One thing I’ve been considering as a future solution, however, is flowchart dungeons. I’m inspired partially by Random Wizard’s interactive node maps of some of the old modules and also Matthew Schmeer’s incredibly bizarre One Page Dungeon, The Wizard in the Woods is Up to Something (Maybe), which has almost twice the real-estate of Maze of Nuromen on a single page thanks to its keyed flow-chart. Even Zork, with its massive underworld, is just a big flowchart. Thinking about how we conceptualize space, locations and the distance between them, the flowchart makes more sense than a rigidly scaled map, and is much easier to convey to your players. It’s easier to say “You’re in a large underground room held up by 4 pillars, there are 6 exits; north, northeast, east, southeast, south, and west” than “…there are doors north and south, and a door on the opposite end of the room from which you came in. Also there are two doors on the east wall at the northeast and southeast corners of the room”, which would be the Room 2 in the Maze of Nuromen.


The Wizard in the Woods Is Up to Something (Maybe)
Zero adventure hooks, or ways to get the PCs involved. (The title is literally the only clue to what's going on.) Painfully stupid jokes. (The wizard in the the wood's name is... drumroll... Dawizard Indawoods.) And painfully stupid and adolescent jokes. (Not just one but two references to male ejaculation, in a single page document.) Several potential factions, but we're told literally nothing about their wants and needs, or how they might react. Most of the magic items are completely unexplained. (Scroll of Faster Suicide Kill? Is that the name of a band?) Insanely precise valuations (the statue is worth exactly 5,227 gp), but zero stats of any kind, except one: The wizard is apparently 18th level. (Which seems completely excessive, since a single owlbear is the big threat in one of the other branches. But at least we know nothing about the wizard, so he might not be hostile, right?) The organizational chart "map" is a complete failure (a flowchart would provide more information), and the dungeon is massively overcrowded, with no empty space or neutral grounds.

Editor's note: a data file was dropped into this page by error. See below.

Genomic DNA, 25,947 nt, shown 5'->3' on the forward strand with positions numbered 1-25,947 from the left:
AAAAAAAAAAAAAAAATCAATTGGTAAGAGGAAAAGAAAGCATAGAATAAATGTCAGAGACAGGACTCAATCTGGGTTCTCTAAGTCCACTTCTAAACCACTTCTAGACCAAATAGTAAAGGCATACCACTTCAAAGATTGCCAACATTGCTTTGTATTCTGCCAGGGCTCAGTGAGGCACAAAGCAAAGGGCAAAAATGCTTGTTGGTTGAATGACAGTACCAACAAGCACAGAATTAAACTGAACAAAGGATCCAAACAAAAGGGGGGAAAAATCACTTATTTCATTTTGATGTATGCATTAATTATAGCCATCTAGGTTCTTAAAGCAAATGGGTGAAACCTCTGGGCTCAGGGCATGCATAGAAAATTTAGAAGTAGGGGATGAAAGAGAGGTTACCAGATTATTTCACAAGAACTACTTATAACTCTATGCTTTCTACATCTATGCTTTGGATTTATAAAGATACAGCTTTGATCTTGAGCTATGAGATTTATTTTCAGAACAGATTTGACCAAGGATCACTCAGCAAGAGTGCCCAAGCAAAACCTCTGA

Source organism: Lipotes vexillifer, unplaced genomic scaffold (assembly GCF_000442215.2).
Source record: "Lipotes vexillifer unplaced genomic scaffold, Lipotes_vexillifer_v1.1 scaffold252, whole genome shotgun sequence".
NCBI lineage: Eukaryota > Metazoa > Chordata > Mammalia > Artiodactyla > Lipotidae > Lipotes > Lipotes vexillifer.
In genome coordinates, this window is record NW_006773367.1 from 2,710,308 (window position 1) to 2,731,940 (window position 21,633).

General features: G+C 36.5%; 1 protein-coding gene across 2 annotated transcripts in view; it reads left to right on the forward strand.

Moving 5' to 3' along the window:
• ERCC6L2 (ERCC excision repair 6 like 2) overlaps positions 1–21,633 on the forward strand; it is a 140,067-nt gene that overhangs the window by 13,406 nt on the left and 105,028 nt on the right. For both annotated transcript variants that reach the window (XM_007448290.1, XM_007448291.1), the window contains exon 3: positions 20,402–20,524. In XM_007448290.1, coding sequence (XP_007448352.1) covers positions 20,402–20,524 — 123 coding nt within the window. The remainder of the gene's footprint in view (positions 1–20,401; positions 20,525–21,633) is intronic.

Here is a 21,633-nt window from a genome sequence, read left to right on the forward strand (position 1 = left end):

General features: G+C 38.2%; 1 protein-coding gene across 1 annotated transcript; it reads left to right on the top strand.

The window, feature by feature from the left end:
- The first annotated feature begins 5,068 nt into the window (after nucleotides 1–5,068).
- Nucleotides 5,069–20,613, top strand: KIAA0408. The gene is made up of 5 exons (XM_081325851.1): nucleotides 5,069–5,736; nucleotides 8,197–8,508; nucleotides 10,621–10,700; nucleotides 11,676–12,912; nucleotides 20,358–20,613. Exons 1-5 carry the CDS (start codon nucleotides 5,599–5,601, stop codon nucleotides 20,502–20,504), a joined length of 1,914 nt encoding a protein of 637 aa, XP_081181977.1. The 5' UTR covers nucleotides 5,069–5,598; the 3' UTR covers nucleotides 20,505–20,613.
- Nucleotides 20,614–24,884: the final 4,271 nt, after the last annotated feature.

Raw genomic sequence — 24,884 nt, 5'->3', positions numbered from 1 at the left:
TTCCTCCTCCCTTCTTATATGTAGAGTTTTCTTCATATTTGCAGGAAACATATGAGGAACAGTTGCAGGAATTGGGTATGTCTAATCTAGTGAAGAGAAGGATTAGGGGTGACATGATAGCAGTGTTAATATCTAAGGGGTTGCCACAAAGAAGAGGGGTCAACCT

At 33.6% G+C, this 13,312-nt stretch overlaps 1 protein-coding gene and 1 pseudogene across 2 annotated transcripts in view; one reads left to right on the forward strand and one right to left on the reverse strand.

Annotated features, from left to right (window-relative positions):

Utter garbage. Nothing worth salvaging.


Lazzer Bears!?! For Teh Win – Matthew W. Schmeer
A silly adventure tat has more whimsy and imagination than 99% of the crap produced for RPG’s. A lonely moronic junion ent? Win! Rutting honey badgers? Win! Bloated ropers? Win! Giant hand of Orcus that smacks adventurers? Win! LAZZER BEARS?AMERICA! FUCK YEAH! Here’s a quote from the adventure: “He won’t stop screaming hysterically the whole way back. Even if the PC’s knock him out. And they’ll want to knock him out.” What the hell else do you need to know to run this NPC? Terse and evocative descriptions for fun rooms that dance around the line between silly and whimsical. Could use better/any treasure. Maybe the head of a lazzer bear?


Thursday, February 22, 2018

And there's this bridge over in Brooklyn that's for sale, too . . .

I'm sorry, Precis Intermedia and author Steve Robertson, but 60 pages is NOT "Ultra Rules-Lite" no matter how hard you wish it to be true.

60 pages? Really? Really?

THIS is ultra rules-lite:

One. Friggin'. Page.